TWN Info Service on Biodiversity and Traditional Knowledge (Feb14/02)
4 February 2014
Third World Network

WIPO: North-South differences on genetic resources instrument

Geneva, 4 February (Alexandra Bhattacharya) – The 26th session of the WIPO Intergovernmental Committee on Intellectual Property, Genetic Resources, Traditional Knowledge and Folklore (IGC) commenced on Monday, 3 February where the focus of discussion was on Genetic Resources.

The meeting at the WIPO headquarters in Geneva will be on 3-7 February.

The WIPO General Assembly in 2009 provided the mandate for text-based negotiations with the objective of reaching an agreement on a text(s) of an international legal instrument(s) which will ensure the effective protection of genetic resources (GR), traditional knowledge (TK) and traditional cultural expressions (TCE). This mandate was renewed twice in 2012 and 2013.

The first half of 3 February was devoted to a meeting of ambassadors and senior capital-based officials for “an interactive, open and frank exchange”. This was pursuant to paragraph (b) of the IGC’s mandate for the 2014/2015 biennium, with the purpose “to share views on key policy issues relating to the negotiations and to further inform/guide the process”. (The discussion for the rest of the week will be on the basis of document WIPO/GRTKF/IC/26/4 which is a “Consolidated Document Relating to Intellectual Property and Genetic Resources”.)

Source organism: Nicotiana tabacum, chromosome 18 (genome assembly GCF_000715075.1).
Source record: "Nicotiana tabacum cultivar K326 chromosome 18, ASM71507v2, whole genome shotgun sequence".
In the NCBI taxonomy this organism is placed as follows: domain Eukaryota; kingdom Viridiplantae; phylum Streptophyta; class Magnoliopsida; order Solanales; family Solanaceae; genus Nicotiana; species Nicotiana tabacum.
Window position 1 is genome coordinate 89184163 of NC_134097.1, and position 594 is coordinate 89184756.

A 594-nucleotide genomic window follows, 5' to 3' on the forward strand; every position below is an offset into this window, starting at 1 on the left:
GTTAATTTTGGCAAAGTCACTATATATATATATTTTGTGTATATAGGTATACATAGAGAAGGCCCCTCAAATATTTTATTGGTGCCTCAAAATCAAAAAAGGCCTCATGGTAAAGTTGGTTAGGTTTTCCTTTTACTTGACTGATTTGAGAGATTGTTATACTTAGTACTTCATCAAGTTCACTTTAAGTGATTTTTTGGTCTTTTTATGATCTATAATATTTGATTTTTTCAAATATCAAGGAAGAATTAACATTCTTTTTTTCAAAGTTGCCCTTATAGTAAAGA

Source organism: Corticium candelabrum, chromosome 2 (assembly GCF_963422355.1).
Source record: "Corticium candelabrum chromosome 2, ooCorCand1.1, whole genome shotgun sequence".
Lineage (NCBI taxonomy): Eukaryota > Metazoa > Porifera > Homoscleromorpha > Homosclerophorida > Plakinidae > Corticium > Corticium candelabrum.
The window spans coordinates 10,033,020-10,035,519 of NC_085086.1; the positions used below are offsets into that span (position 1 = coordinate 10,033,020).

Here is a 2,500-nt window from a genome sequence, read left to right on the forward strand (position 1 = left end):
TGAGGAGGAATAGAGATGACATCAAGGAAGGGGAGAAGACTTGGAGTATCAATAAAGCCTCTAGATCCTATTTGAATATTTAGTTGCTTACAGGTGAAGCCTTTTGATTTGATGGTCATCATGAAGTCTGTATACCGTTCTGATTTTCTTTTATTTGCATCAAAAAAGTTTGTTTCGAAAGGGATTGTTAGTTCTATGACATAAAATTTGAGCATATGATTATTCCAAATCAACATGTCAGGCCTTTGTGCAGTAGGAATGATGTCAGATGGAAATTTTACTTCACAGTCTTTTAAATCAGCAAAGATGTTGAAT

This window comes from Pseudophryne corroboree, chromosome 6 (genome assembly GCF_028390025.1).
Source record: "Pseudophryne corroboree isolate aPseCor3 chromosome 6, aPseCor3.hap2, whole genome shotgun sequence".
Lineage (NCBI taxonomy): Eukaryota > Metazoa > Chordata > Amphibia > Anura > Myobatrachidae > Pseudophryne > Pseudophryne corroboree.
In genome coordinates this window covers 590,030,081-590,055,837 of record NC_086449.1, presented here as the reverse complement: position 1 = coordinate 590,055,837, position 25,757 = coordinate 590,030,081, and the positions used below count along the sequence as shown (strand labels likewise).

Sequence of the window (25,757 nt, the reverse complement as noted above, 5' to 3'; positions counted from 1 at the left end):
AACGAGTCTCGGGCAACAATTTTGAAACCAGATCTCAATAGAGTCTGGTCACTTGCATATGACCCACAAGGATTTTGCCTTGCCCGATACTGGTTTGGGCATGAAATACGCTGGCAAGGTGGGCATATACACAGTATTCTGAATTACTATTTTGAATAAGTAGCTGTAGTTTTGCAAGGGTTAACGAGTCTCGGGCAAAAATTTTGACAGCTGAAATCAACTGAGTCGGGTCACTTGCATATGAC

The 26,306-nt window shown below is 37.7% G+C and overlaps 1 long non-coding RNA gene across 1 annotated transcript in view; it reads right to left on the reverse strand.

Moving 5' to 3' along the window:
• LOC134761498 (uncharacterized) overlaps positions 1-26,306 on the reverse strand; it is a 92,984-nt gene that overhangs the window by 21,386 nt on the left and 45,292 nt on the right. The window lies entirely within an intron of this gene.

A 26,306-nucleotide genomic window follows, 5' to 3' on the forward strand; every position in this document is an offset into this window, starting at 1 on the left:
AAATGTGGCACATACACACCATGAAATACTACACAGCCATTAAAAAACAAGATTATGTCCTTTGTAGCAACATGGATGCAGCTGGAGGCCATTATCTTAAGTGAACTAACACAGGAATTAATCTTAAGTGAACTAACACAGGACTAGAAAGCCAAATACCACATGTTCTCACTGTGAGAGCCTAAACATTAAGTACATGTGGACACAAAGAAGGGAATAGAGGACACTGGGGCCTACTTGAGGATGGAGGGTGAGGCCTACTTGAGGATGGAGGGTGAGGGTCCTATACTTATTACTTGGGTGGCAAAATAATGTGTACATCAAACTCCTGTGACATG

In the afternoon, Ambassador Wayne McCook (Jamaica) provided an overview of the high level segment held in the morning. (The verbatim report of the meeting will be included in the session’s report). The following questions were posed to the meeting:

“1. In respect of GR, TK and TCE
a. What is the policy issue that needs to be resolved as a priority and why?
b. What should be dealt with an International legal instrument and what could be left to deal with at the national level?
c. What suggestions are there for common ground on the issues that need to be resolved internationally?

2. Regarding the process as a whole, what new negotiating pathways and modalities might there be to make further progress?”

According to Ambassador McCook, some of the key views included:

  • The general view among all participants was that the misappropriation of GR, TK and TCEs legitimately held by owners was not acceptable. There clearly needs to be a discussion on “legitimate holding”. No one expressed the view that misappropriation of these materials was acceptable.
  • Delegations also expressed in numbers the view that the instrument being developed should be aimed at assisting in preventing the granting of erroneous or poor quality patents. The clearest references were made to the patent systems.
  • Regarding ways that these concerns may be addressed, some delegations expressed the view that Databases would allow a means of checking if material should be denied treatment or patentability.
  • Some expressed support for the disclosure approach: There was difference in view whether it should be mandatory and the conditions which should imposed. One way forward proposed was the experience of disclosure regimes in practice.
  • In terms of relationships with other instruments there were significant differences. Some felt the current instrument should reinforce the CBD and the Nagoya Protocol. Other views were that the instrument should not interfere with them.